Wednesday, January 10, 2018
Charlotte Crane (Northwestern), Who Gets Taxed When A U.S. Corporation Pays Dividends? (JOTWELL) (reviewing Steven M. Rosenthal & Lydia S. Austin (Tax Policy Center), The Dwindling Taxable Share Of U.S. Corporate Stock, 151 Tax Notes 923 (May 16, 2016)):
The Dwindling Taxable Share Of U.S. Corporate Stock, written by Steven M. Rosenthal and Lydia S. Austin, analyzes the available data regarding the ownership of corporate stock in the United States. Over the history of the income tax, most business capital has been invested in corporations, so an assumption that the income taxation of business meant income taxation of corporations was a reasonable assumption. Similarly, most owners of domestic capital were assumed to be taxable individuals. ...
Rosenthal and Austin presented their work primarily to address the integration debate. Their work provides support for those who would push shareholder taxes in (even if this means eliminated some shareholder preferences) rather than pushing corporate taxation out, and relying on shareholder taxation. But their work has done something equally important, in showing how little we actually know about the taxation of business income. They did not attempt to unpack the corporate side of the historical assumptions. But it prompts a series of questions including the extent of investment made entirely outside of corporate entities, and the amount of investment made nominally through corporate entities but which is in fact under the control of entities in partnership with such corporations. These corporate-side questions present equivalent challenges to old assumptions about the nature of business taxation.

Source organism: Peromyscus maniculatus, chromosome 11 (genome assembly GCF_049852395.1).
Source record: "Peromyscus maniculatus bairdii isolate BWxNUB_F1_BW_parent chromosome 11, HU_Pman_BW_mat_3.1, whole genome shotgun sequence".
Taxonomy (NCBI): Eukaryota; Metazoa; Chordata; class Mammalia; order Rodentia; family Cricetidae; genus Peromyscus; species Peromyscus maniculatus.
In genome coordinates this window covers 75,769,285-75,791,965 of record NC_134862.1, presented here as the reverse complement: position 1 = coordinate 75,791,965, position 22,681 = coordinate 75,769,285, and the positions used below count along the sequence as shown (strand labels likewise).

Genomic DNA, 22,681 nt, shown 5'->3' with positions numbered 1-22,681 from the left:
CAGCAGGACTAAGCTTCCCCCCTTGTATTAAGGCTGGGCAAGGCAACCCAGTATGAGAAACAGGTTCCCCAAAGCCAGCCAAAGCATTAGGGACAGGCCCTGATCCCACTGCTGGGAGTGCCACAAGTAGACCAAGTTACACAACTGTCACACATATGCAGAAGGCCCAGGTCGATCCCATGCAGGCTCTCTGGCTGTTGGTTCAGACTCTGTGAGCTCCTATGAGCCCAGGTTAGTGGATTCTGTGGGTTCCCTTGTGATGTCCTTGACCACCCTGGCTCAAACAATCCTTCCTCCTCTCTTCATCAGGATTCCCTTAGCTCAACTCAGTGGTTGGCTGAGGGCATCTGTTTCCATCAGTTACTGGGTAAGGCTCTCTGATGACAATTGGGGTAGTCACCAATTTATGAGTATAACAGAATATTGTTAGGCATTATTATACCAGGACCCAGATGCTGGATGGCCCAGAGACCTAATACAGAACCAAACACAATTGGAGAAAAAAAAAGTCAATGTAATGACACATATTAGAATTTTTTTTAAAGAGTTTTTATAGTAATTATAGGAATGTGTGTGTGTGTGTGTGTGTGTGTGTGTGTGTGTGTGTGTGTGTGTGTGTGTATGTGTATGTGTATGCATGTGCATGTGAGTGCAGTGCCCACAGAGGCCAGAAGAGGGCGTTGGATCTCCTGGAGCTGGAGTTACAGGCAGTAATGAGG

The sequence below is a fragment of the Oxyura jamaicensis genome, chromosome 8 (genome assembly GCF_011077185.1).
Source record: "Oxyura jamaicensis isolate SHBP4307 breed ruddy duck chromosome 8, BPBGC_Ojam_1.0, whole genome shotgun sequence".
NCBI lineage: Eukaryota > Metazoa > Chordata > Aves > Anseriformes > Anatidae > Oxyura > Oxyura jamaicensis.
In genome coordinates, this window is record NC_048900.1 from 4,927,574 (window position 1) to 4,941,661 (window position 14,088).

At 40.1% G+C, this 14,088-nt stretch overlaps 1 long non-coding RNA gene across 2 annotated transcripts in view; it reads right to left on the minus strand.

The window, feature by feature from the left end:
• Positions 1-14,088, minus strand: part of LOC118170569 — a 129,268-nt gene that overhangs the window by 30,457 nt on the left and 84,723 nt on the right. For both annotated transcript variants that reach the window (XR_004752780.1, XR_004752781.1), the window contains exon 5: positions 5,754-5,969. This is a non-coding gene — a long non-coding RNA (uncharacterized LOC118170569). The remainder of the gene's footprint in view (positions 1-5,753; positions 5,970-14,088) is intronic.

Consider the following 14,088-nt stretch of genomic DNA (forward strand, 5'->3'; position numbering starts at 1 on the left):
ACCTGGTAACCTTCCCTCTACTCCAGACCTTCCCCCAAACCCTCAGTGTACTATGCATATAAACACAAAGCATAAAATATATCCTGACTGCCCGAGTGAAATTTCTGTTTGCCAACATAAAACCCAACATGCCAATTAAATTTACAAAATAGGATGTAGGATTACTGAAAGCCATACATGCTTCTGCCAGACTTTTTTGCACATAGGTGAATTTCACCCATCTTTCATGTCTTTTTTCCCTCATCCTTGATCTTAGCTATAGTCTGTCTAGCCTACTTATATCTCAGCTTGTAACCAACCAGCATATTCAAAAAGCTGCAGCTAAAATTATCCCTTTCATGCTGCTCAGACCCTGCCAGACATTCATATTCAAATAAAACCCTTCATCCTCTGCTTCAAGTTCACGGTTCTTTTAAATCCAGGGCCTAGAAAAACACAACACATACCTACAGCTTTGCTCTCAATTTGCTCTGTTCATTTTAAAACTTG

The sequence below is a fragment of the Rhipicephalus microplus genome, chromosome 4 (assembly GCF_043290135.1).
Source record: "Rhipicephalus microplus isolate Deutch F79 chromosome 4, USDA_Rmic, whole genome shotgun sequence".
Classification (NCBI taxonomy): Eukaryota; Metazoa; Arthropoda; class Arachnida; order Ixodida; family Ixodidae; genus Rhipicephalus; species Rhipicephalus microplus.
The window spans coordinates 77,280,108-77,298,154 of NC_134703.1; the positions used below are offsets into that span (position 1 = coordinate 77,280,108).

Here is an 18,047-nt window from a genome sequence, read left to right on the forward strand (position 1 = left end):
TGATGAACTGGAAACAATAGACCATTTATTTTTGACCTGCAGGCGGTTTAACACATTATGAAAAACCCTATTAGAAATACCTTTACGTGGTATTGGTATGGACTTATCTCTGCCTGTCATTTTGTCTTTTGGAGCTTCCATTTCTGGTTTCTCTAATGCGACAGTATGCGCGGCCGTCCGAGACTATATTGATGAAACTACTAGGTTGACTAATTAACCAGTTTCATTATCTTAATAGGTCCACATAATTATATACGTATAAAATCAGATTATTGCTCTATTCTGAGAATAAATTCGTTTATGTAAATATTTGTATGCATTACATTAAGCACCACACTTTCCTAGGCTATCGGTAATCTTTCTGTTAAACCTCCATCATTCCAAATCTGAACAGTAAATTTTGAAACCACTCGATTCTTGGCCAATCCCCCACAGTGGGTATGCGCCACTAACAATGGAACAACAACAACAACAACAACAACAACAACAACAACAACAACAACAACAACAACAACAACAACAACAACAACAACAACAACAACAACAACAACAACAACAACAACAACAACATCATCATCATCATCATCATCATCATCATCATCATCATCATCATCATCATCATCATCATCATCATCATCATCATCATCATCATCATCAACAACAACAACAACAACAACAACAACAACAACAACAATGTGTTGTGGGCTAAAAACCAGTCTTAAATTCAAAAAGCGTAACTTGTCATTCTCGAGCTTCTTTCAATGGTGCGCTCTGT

Rosenthal and Austin have made the work of those analyzing the taxation of business income in the US much harder. But that is a good thing, if it results in a disruption of the old approaches to integration and corporate reform more generally.